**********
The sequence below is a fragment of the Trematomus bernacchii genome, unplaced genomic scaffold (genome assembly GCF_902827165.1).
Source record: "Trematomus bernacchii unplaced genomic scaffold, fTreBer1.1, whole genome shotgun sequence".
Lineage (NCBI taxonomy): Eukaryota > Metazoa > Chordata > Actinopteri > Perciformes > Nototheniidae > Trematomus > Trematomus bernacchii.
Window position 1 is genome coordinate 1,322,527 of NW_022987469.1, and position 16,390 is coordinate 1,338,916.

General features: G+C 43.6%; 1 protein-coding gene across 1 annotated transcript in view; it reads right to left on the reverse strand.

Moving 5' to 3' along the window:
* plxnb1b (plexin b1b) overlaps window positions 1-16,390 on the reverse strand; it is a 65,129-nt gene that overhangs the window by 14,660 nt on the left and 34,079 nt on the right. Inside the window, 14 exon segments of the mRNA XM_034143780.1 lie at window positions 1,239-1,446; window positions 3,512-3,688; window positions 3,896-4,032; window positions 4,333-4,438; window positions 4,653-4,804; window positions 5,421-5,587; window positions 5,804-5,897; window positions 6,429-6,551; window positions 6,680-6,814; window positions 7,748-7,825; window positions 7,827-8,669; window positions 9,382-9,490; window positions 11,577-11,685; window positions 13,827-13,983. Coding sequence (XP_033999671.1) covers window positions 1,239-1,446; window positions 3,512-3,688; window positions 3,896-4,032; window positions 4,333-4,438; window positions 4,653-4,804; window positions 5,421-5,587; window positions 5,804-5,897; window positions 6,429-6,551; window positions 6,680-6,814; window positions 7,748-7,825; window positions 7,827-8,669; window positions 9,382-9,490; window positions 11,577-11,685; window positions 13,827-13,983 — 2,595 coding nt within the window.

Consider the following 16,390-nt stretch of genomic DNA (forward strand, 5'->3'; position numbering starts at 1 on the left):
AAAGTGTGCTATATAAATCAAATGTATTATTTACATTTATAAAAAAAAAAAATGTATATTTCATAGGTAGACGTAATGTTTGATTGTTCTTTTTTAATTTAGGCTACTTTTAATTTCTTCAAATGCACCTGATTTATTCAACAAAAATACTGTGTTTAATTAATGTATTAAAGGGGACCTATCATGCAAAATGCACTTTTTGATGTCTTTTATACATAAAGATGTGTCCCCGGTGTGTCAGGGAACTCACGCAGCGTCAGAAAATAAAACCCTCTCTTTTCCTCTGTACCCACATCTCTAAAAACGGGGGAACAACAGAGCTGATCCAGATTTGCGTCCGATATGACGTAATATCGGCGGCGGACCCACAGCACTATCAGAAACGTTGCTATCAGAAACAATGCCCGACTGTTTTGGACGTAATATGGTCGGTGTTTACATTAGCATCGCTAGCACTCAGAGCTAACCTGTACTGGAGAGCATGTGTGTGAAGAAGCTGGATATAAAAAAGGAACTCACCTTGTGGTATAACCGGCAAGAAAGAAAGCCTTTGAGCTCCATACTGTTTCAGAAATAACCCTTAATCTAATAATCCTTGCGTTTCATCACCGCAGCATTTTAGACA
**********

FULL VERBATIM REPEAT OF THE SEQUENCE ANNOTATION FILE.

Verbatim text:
The sequence below is a fragment of the Trematomus bernacchii genome, unplaced genomic scaffold (genome assembly GCF_902827165.1).
Source record: "Trematomus bernacchii unplaced genomic scaffold, fTreBer1.1, whole genome shotgun sequence".
Lineage (NCBI taxonomy): Eukaryota > Metazoa > Chordata > Actinopteri > Perciformes > Nototheniidae > Trematomus > Trematomus bernacchii.
Window position 1 is genome coordinate 1,322,527 of NW_022987469.1, and position 16,390 is coordinate 1,338,916.

General features: G+C 43.6%; 1 protein-coding gene across 1 annotated transcript in view; it reads right to left on the reverse strand.

Moving 5' to 3' along the window:
* plxnb1b (plexin b1b) overlaps window positions 1-16,390 on the reverse strand; it is a 65,129-nt gene that overhangs the window by 14,660 nt on the left and 34,079 nt on the right. Inside the window, 14 exon segments of the mRNA XM_034143780.1 lie at window positions 1,239-1,446; window positions 3,512-3,688; window positions 3,896-4,032; window positions 4,333-4,438; window positions 4,653-4,804; window positions 5,421-5,587; window positions 5,804-5,897; window positions 6,429-6,551; window positions 6,680-6,814; window positions 7,748-7,825; window positions 7,827-8,669; window positions 9,382-9,490; window positions 11,577-11,685; window positions 13,827-13,983. Coding sequence (XP_033999671.1) covers window positions 1,239-1,446; window positions 3,512-3,688; window positions 3,896-4,032; window positions 4,333-4,438; window positions 4,653-4,804; window positions 5,421-5,587; window positions 5,804-5,897; window positions 6,429-6,551; window positions 6,680-6,814; window positions 7,748-7,825; window positions 7,827-8,669; window positions 9,382-9,490; window positions 11,577-11,685; window positions 13,827-13,983 — 2,595 coding nt within the window.

Consider the following 16,390-nt stretch of genomic DNA (forward strand, 5'->3'; position numbering starts at 1 on the left):
AAAGTGTGCTATATAAATCAAATGTATTATTTACATTTATAAAAAAAAAAAATGTATATTTCATAGGTAGACGTAATGTTTGATTGTTCTTTTTTAATTTAGGCTACTTTTAATTTCTTCAAATGCACCTGATTTATTCAACAAAAATACTGTGTTTAATTAATGTATTAAAGGGGACCTATCATGCAAAATGCACTTTTTGATGTCTTTTATACATAAAGATGTGTCCCCGGTGTGTCAGGGAACTCACGCAGCGTCAGAAAATAAAACCCTCTCTTTTCCTCTGTACCCACATCTCTAAAAACGGGGGAACAACAGAGCTGATCCAGATTTGCGTCCGATATGACGTAATATCGGCGGCGGACCCACAGCACTATCAGAAACGTTGCTATCAGAAACAATGCCCGACTGTTTTGGACGTAATATGGTCGGTGTTTACATTAGCATCGCTAGCACTCAGAGCTAACCTGTACTGGAGAGCATGTGTGTGAAGAAGCTGGATATAAAAAAGGAACTCACCTTGTGGTATAACCGGCAAGAAAGAAAGCCTTTGAGCTCCATACTGTTTCAGAAATAACCCTTAATCTAATAATCCTTGCGTTTCATCACCGCAGCATTTTAGACA